Thank you, Jim [Cole], for those kind words – and thank you all for being here. It’s an honor to be with you this morning, and a privilege to welcome Bob’s wife, Ann; their daughters, Cynthia and Melissa; and their families back to the Great Hall. As anyone who knows Bob can tell you, his passion for his work is exceeded only by his dedication to his family. So it’s great to have you all with us.
I also want to welcome each of our distinguished guests – especially Administrator [John] Pistole, former Director of Central Intelligence [George] Tenet, and all of the current and former Justice Department and Administration officials who are with us today. Thank you for taking the time to be here. And I’d like to thank David Margolis for being an incomparable master of ceremonies.
Normally, this is where I might say it’s a pleasure to join you for this important event. But I know this is a moment we’ve all been dreading for quite some time: the day we have to try and do our jobs without Bob Mueller. Nevertheless, I appreciate this chance to stand with such a distinguished group as we thank Bob for his dedicated service over the years; applaud his leadership as Director of the Federal Bureau of Investigation; and celebrate his contributions in protecting our fellow citizens from crime, ensuring America’s national security, and transforming the FBI into the dynamic, threat-focused organization it is today.
Of course, Bob’s service to our nation began long before he became one of the top law enforcement officials in this country; before he served as Deputy Attorney General, or as Assistant Attorney General for the Criminal Division; and before he assumed his post as U.S. Attorney for the Northern District of California. In fact, Bob’s patriotism, and his dedication to service, have defined and distinguished just about his entire life – beginning with the moment when he graduated from college and decided to join the U.S. Marine Corps.
As a young officer, he was soon entrusted to lead a rifle platoon – of the legendary Third Marine Division – in Vietnam. For his exemplary conduct, he was awarded the Bronze Star, two Navy Commendation Medals, the Purple Heart, and the Vietnamese Cross of Gallantry. He was praised by his superiors for his “courage, aggressive initiative, and unwavering devotion to duty.” And – as anyone who’s had the privilege of working with Bob will tell you – these qualities have remained his hallmark ever since.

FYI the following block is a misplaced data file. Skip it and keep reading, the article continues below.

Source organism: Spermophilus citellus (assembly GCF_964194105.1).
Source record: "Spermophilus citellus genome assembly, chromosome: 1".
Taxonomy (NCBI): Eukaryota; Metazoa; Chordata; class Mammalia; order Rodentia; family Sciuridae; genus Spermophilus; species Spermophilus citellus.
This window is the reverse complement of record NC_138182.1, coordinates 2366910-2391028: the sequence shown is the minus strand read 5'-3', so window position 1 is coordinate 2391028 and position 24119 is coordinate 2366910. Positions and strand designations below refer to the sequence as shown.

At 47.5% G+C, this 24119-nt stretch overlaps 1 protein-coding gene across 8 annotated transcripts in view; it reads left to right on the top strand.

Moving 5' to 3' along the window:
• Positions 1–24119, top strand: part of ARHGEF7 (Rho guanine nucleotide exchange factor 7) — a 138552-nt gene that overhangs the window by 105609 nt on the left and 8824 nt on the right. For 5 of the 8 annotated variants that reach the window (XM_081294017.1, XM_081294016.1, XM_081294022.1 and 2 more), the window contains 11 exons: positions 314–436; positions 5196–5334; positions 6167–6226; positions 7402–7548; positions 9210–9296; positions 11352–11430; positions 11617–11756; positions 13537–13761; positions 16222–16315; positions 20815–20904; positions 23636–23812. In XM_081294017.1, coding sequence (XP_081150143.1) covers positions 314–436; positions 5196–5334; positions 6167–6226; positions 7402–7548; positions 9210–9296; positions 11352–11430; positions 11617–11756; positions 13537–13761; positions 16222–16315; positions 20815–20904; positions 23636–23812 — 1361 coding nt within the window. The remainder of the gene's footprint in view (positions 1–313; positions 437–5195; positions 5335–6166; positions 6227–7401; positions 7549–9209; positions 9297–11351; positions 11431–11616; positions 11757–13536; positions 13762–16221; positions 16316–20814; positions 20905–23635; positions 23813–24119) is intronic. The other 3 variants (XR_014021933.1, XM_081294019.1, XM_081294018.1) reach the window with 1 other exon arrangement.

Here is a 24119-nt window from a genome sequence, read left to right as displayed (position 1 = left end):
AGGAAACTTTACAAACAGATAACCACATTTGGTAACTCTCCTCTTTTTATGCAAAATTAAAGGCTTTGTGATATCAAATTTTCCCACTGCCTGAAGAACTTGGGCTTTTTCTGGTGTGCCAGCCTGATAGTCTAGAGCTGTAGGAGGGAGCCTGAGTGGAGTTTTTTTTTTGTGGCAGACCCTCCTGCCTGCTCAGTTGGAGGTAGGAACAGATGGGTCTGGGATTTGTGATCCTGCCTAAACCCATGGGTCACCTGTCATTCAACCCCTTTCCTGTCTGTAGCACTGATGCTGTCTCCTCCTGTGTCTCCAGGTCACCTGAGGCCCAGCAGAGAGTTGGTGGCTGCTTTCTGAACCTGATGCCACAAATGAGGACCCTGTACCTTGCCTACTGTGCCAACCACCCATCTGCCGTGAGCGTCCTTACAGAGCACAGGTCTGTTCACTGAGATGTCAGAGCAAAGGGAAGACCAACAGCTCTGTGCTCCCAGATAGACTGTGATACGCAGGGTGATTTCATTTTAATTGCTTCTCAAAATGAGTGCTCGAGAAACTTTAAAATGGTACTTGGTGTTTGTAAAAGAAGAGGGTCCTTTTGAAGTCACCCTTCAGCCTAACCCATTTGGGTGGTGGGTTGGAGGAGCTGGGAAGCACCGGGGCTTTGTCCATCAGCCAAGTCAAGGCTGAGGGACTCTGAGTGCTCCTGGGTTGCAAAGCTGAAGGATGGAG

I would say that he is proud to be a former serviceman – but I know there’s no such thing as a former Marine. And even after he left the Corps, earned his law degree, and became a litigator, Bob’s passion for public service quickly drew him back to the federal government – this time as a prosecutor.
Over the next two decades, he held a variety of positions in U.S. Attorneys’ offices and here at Main Justice, in Washington. He excelled in every role – overseeing high profile investigations and prosecutions, from major organized crime and financial fraud cases; to the infamous Lockerbie bombing; to the prosecution of Manuel Noriega. In every endeavor, Bob’s skill, his intellect, his excellent judgment, his humility, and his natural sense of leadership were on constant display. But I think the single best illustration of Bob Mueller’s sense of duty – and his passion for public service – actually came after he left the Justice Department, in the mid-1990s, to accept a prestigious job in private practice.
At that time, I was serving as U.S. Attorney for the District of Columbia, and Bob had been working in white-collar crime litigation for a couple of years. One day he called me – out of the blue – and asked if I could use a homicide prosecutor in my office. I reminded him that he already had a great job; that there was no way I’d be able to match his current salary; and that – having already served as Assistant Attorney General for the Criminal Division – he might be a little overqualified for a job as a line prosecutor. But, before he could change his mind, I just said “when can you start?” And before I knew it, Bob was hard at work as a senior litigator in the homicide section – heading out to crime scenes and developing strong relationships with local detectives and the people of this city. Not long after, he became chief of the homicide section, and – much to everyone’s annoyance – regularly called early-morning meetings even after he and everyone else had pulled late nights at the office. This was at a time when our nation's capital was a city in great distress – we were called the murder capital of the United States. Bob's work literally helped to save lives and also made better the lives of people who were too often unseen or forgotten.